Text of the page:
“I really was not surprised by that,” Faust said. “I got emails from really around the country, from people saying that they appreciated my vote, saying they appreciated my positions, liked my [House floor] speech. It only makes sense that money may come from all over as well.”

Things were rather different for Rep. Jay McNamar, DFL-Elbow Lake.

“I just started receiving checks in the mail,” said McNamar, who added that his only contact with those donors consisted of the same thank-you note that he sends to each of his contributors.

McNamar said the vast majority of his contributions still come from his own area, and estimated that “maybe one out of 50” of the thank-you notes he’s written this year have been addressed to an out-of-state destination.

The other two Democrats receiving donations from the half-dozen gay rights donors were Reps. Shannon Savick (Wells) and Joe Radinovich (Crosby), who are both expected to face difficult re-election fights.

On the Republican side, the donors gave to Rep. Jenifer Loon, R-Eden Prairie, now in the middle of a pitched primary campaign against an anti-gay marriage challenger, and Rep. Pat Garofalo, R-Farmington. Garofalo observed that he gets donations from all over, and for a variety of reasons, including his positions on education reform and energy, as well as his support of same-sex marriage.

Asked if he had continued to receive similar donations during 2014, Garofalo laughed and said: “It’s safe to say I’m continuing to raise money, and the money I’ve raised will show up in my next [campaign finance] report.”

Direct donation strategy

Jake Loesch, former communications manager for Minnesotans United, said the change in donor strategies makes sense from both a practical and messaging standpoint. (Loesch, like Carlbom, has since taken a position with the national Freedom to Marry organization, and said his comments represented only his own views.)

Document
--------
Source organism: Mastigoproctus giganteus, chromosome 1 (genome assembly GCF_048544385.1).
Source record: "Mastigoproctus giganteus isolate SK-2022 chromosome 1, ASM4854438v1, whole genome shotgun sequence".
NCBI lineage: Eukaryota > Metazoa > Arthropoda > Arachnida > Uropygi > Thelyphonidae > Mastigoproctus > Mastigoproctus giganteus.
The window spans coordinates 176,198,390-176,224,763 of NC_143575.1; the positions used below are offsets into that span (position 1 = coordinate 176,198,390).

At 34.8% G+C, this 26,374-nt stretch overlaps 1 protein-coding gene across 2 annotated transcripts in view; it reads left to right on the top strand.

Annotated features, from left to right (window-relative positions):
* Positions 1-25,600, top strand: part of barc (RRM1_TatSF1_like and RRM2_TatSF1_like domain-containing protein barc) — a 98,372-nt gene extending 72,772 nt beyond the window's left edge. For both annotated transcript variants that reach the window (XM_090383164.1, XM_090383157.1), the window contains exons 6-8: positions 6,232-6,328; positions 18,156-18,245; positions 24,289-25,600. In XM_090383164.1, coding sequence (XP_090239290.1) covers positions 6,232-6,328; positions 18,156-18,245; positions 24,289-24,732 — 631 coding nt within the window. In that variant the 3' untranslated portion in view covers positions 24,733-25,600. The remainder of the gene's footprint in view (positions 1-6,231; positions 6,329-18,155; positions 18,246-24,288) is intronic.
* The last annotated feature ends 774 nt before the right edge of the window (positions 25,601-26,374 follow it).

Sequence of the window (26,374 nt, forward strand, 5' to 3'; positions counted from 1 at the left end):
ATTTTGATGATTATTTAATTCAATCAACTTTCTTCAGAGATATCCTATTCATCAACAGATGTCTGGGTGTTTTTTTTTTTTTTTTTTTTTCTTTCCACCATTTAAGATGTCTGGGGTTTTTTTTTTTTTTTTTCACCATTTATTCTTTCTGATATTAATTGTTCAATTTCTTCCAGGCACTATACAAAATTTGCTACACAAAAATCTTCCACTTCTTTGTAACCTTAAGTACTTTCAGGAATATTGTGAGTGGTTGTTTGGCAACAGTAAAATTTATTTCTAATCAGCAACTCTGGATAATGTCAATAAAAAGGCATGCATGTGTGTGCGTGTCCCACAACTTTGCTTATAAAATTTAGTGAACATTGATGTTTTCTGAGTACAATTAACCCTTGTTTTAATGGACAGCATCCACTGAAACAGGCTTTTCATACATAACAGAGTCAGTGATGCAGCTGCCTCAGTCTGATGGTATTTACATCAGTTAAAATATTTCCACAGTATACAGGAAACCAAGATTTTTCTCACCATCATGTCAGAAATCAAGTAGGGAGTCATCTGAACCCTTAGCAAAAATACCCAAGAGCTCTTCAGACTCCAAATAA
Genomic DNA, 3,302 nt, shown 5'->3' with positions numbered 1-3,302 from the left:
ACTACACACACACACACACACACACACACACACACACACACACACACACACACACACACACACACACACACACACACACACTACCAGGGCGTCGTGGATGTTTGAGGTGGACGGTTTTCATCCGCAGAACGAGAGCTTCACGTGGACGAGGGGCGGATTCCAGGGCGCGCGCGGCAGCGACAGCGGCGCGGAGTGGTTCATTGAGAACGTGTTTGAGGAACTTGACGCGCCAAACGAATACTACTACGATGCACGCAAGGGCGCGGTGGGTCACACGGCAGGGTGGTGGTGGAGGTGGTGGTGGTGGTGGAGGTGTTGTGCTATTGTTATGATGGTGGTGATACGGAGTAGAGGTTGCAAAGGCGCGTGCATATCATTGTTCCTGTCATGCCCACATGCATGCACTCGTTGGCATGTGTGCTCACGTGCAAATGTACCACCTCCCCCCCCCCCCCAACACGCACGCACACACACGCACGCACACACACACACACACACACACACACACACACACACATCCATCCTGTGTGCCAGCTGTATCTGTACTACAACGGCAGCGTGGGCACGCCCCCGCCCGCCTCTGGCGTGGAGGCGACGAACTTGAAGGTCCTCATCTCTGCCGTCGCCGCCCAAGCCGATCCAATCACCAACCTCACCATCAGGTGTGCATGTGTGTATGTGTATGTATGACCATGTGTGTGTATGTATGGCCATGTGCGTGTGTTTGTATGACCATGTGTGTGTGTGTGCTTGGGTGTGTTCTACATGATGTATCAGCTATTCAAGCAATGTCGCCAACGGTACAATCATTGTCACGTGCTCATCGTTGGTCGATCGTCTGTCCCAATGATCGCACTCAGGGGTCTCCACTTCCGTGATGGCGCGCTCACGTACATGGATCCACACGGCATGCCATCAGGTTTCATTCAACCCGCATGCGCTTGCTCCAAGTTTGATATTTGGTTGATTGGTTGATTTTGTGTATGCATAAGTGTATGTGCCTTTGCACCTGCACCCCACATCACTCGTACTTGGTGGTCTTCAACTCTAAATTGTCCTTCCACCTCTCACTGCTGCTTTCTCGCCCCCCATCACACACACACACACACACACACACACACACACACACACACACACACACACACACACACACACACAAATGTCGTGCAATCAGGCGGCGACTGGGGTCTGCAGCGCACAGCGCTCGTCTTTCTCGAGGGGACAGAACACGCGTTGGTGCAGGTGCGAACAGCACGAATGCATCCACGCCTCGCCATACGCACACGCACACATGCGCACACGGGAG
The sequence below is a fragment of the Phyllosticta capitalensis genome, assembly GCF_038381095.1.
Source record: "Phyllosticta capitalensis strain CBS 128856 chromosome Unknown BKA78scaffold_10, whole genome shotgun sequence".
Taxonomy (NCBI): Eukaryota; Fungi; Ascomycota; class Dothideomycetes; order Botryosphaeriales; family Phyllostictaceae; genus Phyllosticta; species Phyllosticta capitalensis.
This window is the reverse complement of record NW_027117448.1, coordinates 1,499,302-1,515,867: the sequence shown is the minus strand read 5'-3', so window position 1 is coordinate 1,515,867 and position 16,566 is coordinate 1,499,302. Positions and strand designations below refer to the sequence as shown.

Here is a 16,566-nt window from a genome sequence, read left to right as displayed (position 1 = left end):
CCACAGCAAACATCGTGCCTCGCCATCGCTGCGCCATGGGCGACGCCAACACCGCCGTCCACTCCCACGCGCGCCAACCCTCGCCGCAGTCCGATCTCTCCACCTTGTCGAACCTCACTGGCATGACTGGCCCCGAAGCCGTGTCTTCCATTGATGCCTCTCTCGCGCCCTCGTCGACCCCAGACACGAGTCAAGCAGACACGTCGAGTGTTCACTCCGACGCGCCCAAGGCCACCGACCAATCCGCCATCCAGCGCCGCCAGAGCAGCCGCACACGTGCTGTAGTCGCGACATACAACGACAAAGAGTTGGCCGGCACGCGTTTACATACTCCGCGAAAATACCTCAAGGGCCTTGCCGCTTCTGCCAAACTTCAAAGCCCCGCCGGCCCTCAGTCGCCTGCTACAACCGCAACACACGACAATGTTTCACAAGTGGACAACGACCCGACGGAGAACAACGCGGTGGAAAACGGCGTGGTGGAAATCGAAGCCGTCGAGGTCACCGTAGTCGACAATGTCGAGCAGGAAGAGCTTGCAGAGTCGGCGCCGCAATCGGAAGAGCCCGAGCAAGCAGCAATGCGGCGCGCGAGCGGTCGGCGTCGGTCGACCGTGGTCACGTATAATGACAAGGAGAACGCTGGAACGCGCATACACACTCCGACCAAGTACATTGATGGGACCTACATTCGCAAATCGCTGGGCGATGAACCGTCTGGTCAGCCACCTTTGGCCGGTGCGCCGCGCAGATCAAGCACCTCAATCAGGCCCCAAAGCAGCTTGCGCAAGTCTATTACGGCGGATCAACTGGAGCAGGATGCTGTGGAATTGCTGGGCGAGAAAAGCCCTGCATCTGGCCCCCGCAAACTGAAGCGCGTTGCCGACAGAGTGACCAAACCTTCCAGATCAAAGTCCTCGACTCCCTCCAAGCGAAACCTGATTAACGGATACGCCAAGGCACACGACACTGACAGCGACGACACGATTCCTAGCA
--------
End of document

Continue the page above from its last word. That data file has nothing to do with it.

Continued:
“Minnesota was at the heart of the marriage debate for probably three years,” Loesch said. “Folks probably saw some hesitancy [toward donating], because people thought that Minnesotans United is sort of done. And that’s not wrong, right?”

Donating directly to candidates has the added bonus of “cutting out the middle man,” said Loesch, who pointed out that he felt personally compelled to donate to Loon’s campaign based on her statements about the issue.

How the issue itself plays out in competitive districts is still unclear, according to Faust. He still hears from some constituents that they won’t vote for him because of his support for gay marriage, but typically assumes they have not voted for him in the past, and never would have. For the general electorate, Faust said, he does not know the how the issue breaks down.

“We just don’t know those numbers,” Faust said, “and we probably won’t know those until 8 or 9 o’clock on November 4.”